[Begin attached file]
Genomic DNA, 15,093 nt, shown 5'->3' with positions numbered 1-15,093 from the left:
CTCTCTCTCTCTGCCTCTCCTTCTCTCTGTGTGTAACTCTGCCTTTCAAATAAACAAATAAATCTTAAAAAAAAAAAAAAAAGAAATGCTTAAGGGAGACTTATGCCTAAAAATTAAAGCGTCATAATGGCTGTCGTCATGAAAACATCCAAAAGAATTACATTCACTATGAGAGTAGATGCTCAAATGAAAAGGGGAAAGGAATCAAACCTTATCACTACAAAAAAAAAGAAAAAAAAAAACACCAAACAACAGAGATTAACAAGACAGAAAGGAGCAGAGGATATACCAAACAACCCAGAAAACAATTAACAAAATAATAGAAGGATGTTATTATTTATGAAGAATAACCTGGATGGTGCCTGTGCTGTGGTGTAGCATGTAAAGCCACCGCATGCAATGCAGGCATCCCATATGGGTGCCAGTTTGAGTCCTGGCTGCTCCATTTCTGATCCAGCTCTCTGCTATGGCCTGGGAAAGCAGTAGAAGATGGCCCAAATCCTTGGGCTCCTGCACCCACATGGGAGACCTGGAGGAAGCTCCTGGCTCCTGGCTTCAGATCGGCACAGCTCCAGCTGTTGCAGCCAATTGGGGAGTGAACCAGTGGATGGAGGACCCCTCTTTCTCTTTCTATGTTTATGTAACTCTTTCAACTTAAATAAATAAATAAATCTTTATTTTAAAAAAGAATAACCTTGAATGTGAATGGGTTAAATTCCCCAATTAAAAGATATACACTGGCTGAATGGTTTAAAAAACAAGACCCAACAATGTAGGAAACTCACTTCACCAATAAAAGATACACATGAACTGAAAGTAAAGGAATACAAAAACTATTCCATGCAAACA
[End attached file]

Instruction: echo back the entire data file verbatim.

Genomic DNA, 15,093 nt, shown 5'->3' with positions numbered 1-15,093 from the left:
CTCTCTCTCTCTGCCTCTCCTTCTCTCTGTGTGTAACTCTGCCTTTCAAATAAACAAATAAATCTTAAAAAAAAAAAAAAAAGAAATGCTTAAGGGAGACTTATGCCTAAAAATTAAAGCGTCATAATGGCTGTCGTCATGAAAACATCCAAAAGAATTACATTCACTATGAGAGTAGATGCTCAAATGAAAAGGGGAAAGGAATCAAACCTTATCACTACAAAAAAAAAGAAAAAAAAAAACACCAAACAACAGAGATTAACAAGACAGAAAGGAGCAGAGGATATACCAAACAACCCAGAAAACAATTAACAAAATAATAGAAGGATGTTATTATTTATGAAGAATAACCTGGATGGTGCCTGTGCTGTGGTGTAGCATGTAAAGCCACCGCATGCAATGCAGGCATCCCATATGGGTGCCAGTTTGAGTCCTGGCTGCTCCATTTCTGATCCAGCTCTCTGCTATGGCCTGGGAAAGCAGTAGAAGATGGCCCAAATCCTTGGGCTCCTGCACCCACATGGGAGACCTGGAGGAAGCTCCTGGCTCCTGGCTTCAGATCGGCACAGCTCCAGCTGTTGCAGCCAATTGGGGAGTGAACCAGTGGATGGAGGACCCCTCTTTCTCTTTCTATGTTTATGTAACTCTTTCAACTTAAATAAATAAATAAATCTTTATTTTAAAAAAGAATAACCTTGAATGTGAATGGGTTAAATTCCCCAATTAAAAGATATACACTGGCTGAATGGTTTAAAAAACAAGACCCAACAATGTAGGAAACTCACTTCACCAATAAAAGATACACATGAACTGAAAGTAAAGGAATACAAAAACTATTCCATGCAAACA